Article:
The dreamscapes that dominate Yumeji's sleep are pretty unique. The main one involves a decaying dockside town with variable laws of physics and a sky swarming with outsized fossil fish skeletons. Add an army of Disneyesque cat-thugs and you've got yourself a nifty bit of imagination. Unfortunately that's as far as Merry's imagination goes. The rest of the episode is a hodge-podge of school-comedy and fighting clichés. How the series will shape up depends largely on which clichés eventually gain the upper hand. Since Shigeyasu Yamauchi, director of Casshern Sins and numerous DBZ movies, knows his way around an action scene, one hopes it's the fighting clichés. Merry's fight this episode is a slick piece of work, and more like it would keep us from asking pesky questions like: Why do personality-challenged protagonists always live in the same house as their smitten childhood friends? Why hasn't someone taken Yumeji's poetry-spouting friend's poetry-writing brush away and stabbed him in the brain with it? And what's up with Merry's dorky coat? A side note: the boss kitty is played with sepulchral seriousness Jouji Nakata. Hilarious. More gags like that would also help.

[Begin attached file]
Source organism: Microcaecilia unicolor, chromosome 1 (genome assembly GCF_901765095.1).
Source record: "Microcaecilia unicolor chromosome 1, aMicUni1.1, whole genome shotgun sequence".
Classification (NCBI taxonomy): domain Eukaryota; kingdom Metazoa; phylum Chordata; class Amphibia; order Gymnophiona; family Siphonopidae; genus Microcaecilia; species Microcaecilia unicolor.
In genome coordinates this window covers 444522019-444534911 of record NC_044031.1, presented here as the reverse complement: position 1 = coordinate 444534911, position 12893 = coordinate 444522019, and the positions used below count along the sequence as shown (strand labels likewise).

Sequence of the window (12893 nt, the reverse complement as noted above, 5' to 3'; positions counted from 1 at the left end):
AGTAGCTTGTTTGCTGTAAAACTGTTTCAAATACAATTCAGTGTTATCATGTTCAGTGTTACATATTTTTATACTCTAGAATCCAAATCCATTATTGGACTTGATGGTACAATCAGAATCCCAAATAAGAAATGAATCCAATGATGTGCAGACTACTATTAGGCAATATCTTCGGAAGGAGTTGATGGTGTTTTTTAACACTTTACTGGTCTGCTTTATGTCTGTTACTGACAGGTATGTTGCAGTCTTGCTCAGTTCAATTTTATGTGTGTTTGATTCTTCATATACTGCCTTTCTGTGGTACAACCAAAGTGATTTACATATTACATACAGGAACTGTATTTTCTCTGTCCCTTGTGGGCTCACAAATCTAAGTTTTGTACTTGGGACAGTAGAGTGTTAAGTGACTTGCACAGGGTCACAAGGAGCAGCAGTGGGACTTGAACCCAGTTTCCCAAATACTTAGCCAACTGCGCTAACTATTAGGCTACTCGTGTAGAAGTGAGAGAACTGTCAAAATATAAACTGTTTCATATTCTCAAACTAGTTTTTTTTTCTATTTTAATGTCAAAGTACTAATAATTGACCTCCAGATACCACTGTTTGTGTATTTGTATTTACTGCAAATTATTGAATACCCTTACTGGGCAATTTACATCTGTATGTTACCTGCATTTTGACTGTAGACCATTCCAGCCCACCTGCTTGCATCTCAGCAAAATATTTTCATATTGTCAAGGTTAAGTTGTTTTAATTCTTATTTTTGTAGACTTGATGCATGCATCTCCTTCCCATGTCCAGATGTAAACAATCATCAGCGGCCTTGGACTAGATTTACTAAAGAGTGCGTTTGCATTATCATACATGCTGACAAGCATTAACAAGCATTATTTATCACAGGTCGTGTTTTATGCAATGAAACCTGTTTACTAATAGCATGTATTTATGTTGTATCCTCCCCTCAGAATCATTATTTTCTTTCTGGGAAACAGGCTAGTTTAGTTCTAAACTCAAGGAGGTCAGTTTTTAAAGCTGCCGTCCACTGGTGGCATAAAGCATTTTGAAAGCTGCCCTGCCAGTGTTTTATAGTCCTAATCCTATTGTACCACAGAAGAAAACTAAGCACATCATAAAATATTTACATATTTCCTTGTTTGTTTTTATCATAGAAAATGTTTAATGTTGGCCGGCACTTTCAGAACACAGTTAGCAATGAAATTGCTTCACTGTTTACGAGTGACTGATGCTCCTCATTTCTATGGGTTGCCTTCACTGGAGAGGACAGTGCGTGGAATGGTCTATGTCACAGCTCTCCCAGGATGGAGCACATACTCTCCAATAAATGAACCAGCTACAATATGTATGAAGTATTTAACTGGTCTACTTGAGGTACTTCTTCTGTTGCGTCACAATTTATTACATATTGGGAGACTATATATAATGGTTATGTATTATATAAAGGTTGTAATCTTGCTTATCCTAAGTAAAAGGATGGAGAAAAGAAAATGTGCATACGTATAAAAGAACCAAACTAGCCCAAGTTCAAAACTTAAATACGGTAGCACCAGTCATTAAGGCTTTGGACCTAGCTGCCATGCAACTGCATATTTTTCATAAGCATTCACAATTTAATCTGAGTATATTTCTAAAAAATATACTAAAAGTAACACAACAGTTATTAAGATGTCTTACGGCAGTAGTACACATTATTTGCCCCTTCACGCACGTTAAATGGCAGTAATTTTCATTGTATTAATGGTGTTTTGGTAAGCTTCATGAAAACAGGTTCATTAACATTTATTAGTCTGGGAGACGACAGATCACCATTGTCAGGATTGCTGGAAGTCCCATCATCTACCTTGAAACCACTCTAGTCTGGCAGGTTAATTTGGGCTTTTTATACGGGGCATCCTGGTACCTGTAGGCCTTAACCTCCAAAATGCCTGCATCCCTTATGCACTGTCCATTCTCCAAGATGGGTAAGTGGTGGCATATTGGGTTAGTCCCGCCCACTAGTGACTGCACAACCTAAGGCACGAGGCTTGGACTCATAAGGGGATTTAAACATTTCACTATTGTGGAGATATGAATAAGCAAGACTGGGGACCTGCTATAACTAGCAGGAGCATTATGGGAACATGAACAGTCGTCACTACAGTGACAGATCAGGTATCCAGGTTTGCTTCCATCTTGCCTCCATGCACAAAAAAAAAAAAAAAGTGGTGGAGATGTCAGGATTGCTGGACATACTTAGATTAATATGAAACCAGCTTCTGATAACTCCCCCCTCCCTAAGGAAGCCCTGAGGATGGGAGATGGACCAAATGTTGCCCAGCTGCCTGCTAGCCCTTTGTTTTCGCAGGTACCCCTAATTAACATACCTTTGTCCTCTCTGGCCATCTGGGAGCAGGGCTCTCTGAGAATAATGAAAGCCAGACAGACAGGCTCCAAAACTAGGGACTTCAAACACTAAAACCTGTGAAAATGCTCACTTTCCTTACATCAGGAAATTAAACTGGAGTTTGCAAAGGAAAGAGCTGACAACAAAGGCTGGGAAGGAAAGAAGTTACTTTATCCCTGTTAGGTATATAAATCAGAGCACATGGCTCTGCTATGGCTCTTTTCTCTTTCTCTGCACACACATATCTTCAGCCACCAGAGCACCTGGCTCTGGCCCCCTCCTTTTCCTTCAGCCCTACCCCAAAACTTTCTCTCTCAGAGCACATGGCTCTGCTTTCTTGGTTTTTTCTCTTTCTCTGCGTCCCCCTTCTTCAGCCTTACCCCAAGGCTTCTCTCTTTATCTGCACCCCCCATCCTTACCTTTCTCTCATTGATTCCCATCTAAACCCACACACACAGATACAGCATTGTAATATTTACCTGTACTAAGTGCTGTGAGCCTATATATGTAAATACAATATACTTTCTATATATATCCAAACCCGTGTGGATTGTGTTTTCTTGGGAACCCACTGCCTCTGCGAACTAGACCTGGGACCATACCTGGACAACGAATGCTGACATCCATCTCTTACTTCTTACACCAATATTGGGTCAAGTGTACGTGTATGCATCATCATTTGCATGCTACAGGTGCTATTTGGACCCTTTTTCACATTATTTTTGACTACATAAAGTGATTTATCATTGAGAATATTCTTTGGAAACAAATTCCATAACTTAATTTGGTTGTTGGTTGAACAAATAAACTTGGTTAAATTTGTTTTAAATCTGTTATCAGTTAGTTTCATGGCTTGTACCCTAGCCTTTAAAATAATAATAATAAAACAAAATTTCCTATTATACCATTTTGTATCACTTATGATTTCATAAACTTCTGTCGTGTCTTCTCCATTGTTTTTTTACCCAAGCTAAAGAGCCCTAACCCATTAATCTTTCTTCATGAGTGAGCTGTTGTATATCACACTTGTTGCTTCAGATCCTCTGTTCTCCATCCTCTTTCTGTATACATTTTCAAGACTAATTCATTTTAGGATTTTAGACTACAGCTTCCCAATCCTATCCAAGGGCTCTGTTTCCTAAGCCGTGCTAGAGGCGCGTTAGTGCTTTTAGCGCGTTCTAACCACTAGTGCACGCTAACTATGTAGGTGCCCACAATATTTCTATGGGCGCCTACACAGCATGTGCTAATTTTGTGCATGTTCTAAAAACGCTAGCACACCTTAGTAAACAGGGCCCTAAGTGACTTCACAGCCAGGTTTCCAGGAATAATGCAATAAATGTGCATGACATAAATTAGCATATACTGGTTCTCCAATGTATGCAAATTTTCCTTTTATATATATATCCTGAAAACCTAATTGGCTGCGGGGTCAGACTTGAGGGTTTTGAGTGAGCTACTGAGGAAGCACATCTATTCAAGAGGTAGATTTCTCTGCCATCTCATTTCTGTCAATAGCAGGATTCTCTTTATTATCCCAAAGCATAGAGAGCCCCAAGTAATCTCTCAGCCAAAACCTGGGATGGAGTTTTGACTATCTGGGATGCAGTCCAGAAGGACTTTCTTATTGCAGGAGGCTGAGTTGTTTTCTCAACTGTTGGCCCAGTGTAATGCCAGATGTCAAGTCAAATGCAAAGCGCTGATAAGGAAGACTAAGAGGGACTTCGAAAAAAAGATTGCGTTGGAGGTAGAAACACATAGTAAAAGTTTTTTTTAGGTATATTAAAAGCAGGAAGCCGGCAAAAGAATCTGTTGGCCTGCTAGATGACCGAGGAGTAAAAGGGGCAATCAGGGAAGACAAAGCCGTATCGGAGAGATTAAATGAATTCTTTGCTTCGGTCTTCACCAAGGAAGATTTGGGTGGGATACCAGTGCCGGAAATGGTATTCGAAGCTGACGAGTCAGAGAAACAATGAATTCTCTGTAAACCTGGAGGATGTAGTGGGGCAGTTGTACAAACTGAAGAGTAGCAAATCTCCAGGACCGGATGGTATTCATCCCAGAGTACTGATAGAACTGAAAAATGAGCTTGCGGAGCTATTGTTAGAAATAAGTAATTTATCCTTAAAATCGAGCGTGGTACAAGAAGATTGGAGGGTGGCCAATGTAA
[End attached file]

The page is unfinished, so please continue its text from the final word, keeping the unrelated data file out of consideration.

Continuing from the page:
Rating: 2 ½
Review: So it's the future, you see. There's these powerful robotic suits, you see. And only girls can wear them, you see. Except for one guy, you see. And he wants to go to a school for robotic-suit pilots, you see. Yes, we see. We see a cheap attempt to justify yet another story about a lone schmuck surrounded by an infinite bounty of female flesh. The guy is Ichika Orimura, and as you'd expect at a school essentially reserved for the fairer sex, he stands out like a sore thumb. Not only is he the only guy, and thus the center of undue amorous attention, but he's also the only person in his class who hasn't read the robotic-suit (called Infinite Stratos, or IS for short) manual and is the kid brother of famous IS pilot and school instructor Chifuyu. Within days he's gotten the student body's hormones a-roiling, pissed off his roommate (and childhood friend) Houki, and gotten roped into a duel with a spoiled English princess. So much for blending in.